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It’s Every Influencer for Themselves as FTC Settles Debut Case Against Individual Social Stars

Calling all #influencers: that promotional post may attract more attention than you bargained for with your brand if you fail to use required disclosures.

With several enforcement actions against companies, assistance from Instagram’s new paid partnerships tool, and the first ever complaint directly against social media influencers, the Federal Trade Commission has made it clear that they are fed up with deceptive endorsements.


Many brands today consider social media “influencers” an essential marketing tool. But the use of influencers raises important legal considerations. Under FTC guidance, if the person endorsing a product or service on social media has been compensated for that endorsement, the post must disclose the connection between the endorser and the brand. The key under the FTC’s endorsement guides is whether consumers would understand that a particular post is a paid endorsement. If consumers would be surprised to learn that a brand paid (or otherwise compensated) the endorser for his or her post, then the post should include a clear and conspicuous disclosure such as “#sponsored” or “#ad.” The FTC has been aggressive in its enforcement of these mandatory disclosures, but until recently, most enforcement has targeted advertisers rather than influencers.

What’s New?

On September 7, the FTC announced that two social media influencers in the online gaming community had settled their complaint which alleged they had deceptively endorsed the online gambling service CSGOLotto, Inc., paid other influencers to promote the site without proper disclosures, and failed to disclose their joint ownership of the company. The settlement would prohibit the individuals and CSGOLotto from any future misrepresentations of endorsers and require clear disclosures of any "unexpected material connections with endorsers." The FTC also shared that 21 other social media influencers would be receiving follow-up warning letters regarding their Instagram posts after receiving educational letters earlier this year.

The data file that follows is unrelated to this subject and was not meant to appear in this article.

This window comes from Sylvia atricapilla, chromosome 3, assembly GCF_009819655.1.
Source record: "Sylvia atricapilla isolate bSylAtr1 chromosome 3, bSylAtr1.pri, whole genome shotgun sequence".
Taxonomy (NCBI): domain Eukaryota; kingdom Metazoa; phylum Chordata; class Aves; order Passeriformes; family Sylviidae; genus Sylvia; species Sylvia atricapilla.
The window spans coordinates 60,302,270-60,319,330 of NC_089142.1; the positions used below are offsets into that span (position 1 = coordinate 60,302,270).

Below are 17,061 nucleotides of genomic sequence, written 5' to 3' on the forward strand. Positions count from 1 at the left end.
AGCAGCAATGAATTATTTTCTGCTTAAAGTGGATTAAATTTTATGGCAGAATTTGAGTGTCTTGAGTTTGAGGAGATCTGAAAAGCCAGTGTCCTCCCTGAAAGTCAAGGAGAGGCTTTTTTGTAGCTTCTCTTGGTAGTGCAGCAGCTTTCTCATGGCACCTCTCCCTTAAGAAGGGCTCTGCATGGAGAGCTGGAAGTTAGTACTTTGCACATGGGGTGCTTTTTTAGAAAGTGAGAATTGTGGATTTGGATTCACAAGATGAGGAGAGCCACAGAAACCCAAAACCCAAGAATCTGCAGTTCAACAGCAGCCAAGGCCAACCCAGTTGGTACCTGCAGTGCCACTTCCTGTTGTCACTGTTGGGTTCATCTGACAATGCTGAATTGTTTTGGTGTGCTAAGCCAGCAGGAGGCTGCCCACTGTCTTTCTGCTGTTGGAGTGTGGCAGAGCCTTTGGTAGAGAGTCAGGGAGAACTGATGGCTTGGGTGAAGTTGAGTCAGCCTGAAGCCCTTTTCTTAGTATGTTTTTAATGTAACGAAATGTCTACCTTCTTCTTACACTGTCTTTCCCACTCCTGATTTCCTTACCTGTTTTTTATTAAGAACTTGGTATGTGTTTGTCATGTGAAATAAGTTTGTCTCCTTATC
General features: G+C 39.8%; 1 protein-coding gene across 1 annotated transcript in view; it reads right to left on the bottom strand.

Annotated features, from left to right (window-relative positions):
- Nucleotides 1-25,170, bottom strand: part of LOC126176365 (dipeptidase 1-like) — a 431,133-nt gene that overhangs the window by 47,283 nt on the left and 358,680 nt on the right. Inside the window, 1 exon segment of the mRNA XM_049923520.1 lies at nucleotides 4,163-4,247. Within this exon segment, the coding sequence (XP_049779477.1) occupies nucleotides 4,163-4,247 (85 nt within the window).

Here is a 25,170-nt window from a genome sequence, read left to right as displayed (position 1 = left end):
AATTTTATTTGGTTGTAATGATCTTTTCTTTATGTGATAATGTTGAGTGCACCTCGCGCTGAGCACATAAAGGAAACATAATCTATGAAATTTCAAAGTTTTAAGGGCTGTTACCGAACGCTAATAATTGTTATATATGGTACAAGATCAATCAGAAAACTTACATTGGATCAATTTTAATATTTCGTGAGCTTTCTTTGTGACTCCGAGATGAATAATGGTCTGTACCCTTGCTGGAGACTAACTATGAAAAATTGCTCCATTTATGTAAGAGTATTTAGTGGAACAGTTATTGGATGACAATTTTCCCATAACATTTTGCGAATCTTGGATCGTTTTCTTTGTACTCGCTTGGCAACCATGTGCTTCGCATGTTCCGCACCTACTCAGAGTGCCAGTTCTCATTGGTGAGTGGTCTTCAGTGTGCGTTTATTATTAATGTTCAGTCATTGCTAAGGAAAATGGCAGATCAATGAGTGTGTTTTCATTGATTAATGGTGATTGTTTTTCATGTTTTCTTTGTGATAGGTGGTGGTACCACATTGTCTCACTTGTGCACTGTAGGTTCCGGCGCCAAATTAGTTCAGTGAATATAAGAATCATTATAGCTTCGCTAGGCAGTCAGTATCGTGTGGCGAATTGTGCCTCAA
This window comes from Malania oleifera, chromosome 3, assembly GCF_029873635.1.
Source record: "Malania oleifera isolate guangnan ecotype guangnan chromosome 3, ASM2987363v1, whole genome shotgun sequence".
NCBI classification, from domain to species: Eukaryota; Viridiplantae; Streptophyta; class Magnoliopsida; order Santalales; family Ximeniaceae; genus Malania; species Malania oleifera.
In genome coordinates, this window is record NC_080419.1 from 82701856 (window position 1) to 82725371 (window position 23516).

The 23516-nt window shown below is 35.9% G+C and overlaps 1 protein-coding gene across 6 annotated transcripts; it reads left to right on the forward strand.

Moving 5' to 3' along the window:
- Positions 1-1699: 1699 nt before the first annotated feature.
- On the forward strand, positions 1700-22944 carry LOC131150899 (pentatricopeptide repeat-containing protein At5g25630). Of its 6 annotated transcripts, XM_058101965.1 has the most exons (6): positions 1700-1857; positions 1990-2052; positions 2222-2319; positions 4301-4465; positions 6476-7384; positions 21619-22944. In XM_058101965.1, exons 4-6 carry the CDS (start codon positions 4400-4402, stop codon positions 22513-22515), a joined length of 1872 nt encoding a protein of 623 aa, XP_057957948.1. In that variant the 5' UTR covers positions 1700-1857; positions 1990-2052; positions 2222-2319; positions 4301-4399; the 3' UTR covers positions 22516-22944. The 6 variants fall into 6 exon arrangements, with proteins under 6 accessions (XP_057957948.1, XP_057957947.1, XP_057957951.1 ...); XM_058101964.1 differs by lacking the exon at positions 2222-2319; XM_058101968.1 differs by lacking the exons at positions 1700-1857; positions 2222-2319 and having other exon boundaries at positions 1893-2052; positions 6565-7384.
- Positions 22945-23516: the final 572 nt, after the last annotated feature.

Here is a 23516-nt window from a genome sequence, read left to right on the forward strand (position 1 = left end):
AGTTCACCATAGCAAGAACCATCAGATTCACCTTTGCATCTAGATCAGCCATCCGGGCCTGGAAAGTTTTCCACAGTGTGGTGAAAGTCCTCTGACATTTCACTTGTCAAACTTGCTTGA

Looking Ahead

The FTC has a list and is definitely checking it twice. This case serves as a reminder for both brands and brand ambassadors that material connections between brands and endorsements must be “clearly and conspicuously”  disclosed, and that all parties involved in the promotion can be subject to FTC investigation. The FTC directly stated that this case should send a message regarding influencer-based advertising.

The FTC has updated The FTC Endorsement Guide: What People Are Asking guidance document and provided a Do’s and Don’ts graphic to cover new information for social media influencers. The updates include topics such as tags in pictures, Instagram disclosures, Snapchat disclosures, obligations of foreign influencers, disclosure of free travel, whether a disclosure must be at the beginning of a post, and the adequacy of various disclosures like “#ambassador.”


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